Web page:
There’s a quote from Bill Drummond about him seeing the Clash in ’77 and thinking that was the most exciting thing he’d ever seen, then seeing them in ’82 and thinking they were rubbish, and then seeing Chaka Khan the same night and thinking THAT was the most exciting thing he’d ever seen. So thanks for that, Chaka.

  4. 79
    AndyPandy on 29 Aug 2009 #

    Steve @84: Tony Blackburn of all people used to cane “Twilight” everyday for months on his legendary Radio London morning soul/funk show at the time – the show that spawned the Radio London Soul Nights Out – I went to one in Windsor where everyone including very street blacks from the middle of London were chanting for “their leader”.

    Although I’ve heard he had always played a lot of black music back in his pirate/Radio One days of the 60s and 70s Tony Blackburn’s brief elevation to this mid-80s cult figure on the south-eastern dance scene must we one of the more surreal episodes in the history of British soul.

  5. 80
    enitharmon on 29 Aug 2009 #

    AndyPandy @ 79: It’s true that Blackburn was extremely irritating to wake up to on school mornings and was not, let’s say, highly regarded by my contemporaries, but his flying the Motown and (to a lesser but significant extent) Stax flags was a big redemption for him.

    (I’m listening to Fats Waller at the moment and thoroughly enjoying it.)

  6. 81
    LondonLee on 29 Aug 2009 #

    I used to wonder about how much Blackburn’s supposed championing of Motown was true or just a legend cooked up by him to rehabilitate his rather naff image. I certainly don’t remember him playing any more soul than other Radio One DJs when he was on that station but I could be wrong as I was just a kid at the time and he would have had to work within the playlist.

    The Radio London show really did skirt being very naff itself though, all the ridiculous double entendres – ‘Tony’s Twelve Inches’ and stuff like that — but the music made it worth listening to. SOS Band’s ‘Weekend Girl’ is the song that most reminds me of it.

  7. 82
    Kat but logged out innit on 29 Aug 2009 #

    I have just found out that Chaka is going to appear at this thing in Hyde Park which I have a ticket for! Hurray!

  8. 83
    abaffledrepublic on 29 Aug 2009 #

    Former Time Out journalist Garry Mulholland notes in ‘This Is Uncool’, his book about the best singles (in his view) since punk and disco, that inter-generational musical summits often seem like a good idea on paper but turn out to be damp squibs when put into practice (and he might have added, record labels love them because no matter how mediocre the results, the presence of two huge names on the same record all but guarantees a huge hit) but that this was clearly not the case here. This is the sum of its parts and then some.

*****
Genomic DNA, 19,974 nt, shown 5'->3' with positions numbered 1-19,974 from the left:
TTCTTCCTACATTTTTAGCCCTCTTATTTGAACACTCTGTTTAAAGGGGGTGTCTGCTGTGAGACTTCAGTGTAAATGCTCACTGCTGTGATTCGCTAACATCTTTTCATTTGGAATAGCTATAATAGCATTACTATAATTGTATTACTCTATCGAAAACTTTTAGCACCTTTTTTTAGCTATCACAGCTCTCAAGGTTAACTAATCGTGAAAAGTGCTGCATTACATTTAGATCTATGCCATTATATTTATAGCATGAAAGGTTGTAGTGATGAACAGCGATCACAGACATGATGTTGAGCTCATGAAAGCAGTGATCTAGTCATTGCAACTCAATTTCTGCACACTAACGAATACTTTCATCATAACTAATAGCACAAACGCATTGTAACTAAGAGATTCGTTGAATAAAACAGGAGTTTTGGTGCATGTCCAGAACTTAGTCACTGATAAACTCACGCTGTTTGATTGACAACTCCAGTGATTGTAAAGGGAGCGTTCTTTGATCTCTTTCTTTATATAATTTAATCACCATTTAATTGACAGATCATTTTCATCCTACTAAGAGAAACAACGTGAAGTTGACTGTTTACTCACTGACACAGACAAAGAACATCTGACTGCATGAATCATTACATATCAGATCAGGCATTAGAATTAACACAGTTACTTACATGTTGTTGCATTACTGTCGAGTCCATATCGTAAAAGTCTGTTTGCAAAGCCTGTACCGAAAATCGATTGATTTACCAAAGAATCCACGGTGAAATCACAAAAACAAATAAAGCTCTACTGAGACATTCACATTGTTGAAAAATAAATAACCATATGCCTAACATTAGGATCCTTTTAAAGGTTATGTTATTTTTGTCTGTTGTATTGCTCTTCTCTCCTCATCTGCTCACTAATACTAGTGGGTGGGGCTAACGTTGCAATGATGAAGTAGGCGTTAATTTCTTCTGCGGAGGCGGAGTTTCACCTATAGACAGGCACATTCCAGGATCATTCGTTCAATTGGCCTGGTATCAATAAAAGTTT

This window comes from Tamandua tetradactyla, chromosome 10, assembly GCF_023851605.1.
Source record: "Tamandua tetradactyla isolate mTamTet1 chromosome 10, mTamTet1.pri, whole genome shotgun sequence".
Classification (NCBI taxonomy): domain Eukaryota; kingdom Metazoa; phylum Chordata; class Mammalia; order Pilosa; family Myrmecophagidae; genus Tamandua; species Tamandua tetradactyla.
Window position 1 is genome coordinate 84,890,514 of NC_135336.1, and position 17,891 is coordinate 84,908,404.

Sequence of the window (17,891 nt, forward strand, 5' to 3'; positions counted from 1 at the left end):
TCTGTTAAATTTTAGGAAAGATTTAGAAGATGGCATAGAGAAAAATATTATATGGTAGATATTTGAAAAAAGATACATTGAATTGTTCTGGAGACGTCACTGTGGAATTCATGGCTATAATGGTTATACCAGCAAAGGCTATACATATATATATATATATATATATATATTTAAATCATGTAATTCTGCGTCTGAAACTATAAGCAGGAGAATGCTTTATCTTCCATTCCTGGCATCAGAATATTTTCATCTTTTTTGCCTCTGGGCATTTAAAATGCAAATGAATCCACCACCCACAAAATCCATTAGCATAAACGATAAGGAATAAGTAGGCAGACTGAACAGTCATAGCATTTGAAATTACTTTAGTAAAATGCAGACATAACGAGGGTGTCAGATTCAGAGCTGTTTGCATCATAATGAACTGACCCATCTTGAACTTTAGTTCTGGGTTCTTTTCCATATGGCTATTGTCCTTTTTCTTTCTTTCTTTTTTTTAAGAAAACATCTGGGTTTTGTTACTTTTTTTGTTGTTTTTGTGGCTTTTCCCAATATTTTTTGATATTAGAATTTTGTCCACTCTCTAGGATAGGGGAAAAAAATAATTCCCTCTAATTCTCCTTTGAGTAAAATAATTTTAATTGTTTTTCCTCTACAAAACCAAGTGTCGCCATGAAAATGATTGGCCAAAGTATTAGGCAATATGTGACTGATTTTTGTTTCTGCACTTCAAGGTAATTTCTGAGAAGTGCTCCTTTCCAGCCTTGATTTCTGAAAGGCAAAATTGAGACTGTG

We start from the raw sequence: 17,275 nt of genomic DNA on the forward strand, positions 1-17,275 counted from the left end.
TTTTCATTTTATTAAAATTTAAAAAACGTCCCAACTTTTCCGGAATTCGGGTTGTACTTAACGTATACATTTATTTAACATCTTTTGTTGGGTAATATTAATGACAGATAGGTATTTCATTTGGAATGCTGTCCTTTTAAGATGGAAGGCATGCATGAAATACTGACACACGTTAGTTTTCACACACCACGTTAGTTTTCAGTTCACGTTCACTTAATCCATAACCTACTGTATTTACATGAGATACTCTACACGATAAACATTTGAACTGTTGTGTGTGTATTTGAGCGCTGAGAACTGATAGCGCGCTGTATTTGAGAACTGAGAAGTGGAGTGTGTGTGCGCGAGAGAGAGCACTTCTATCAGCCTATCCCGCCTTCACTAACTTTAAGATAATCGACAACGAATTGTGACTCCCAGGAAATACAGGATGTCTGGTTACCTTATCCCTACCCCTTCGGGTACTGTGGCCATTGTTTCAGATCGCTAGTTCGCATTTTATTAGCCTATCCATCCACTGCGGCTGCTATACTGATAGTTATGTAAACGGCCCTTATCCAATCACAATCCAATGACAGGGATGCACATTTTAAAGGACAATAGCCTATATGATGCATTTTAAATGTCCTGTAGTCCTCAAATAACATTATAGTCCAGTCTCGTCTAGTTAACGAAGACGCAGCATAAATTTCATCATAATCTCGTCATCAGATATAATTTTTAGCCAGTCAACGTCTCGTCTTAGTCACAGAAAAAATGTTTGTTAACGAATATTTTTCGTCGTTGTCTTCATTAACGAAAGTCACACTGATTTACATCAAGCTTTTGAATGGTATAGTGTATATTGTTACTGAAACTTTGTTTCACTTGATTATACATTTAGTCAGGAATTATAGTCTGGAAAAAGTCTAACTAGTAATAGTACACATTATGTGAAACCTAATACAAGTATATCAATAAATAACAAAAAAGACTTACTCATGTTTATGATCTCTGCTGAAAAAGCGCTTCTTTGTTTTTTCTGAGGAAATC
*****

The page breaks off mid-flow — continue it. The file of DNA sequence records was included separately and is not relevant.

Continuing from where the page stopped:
A record I love to bits and will never tire of hearing. A definite ten from me.

  9. 84
    wichita lineman on 29 Aug 2009 #

    Late arrival at the party… I can’t think of the last time I heard this before tonight. IFFY hasn’t had the long afterlife of either Ain’t Nobody or I’m Every Woman, both A-grade oldies staples and with good reason – both are astonishing songs/records. But, as has been mentioned, this is more of a production and an event than just a song/record.

    It takes Prince’s original (GRRREAT!!), adds Melle and Stevie’s cameos, and makes the song kind of distended – the chorus is rendered weak within this structure, not helped by the freak jazz chord that Arif M added on “I think I love you”.

    What it does sound like is modern pop. The approving alpha-male nod from Melle Mel paves the way for de-clawed Chaka K, and the balance tips from r&b song/performance into r&b production without record buyers seeming to mind. As has been said, the singer is definitely not the sole star*

    So, I didn’t get this at all at the time, and I was an electro/early hip hop lover, but its significance now is obvious. Agree with Billy and Lee on precedents, and that the SOS Band’s bunny baiter was truly truly great; it could bring tears to my ears. Just Be Good To Me was my personal 45 of the year alongside Hashim, The Smiths and (gosh) Lloyd Cole. This sounded like too much of an overly thought-out new soul/old soul** workout to appeal. Too cold – chilly the most, even, but not in a good way. Happy now to concede to the majority on the groundbreaking front.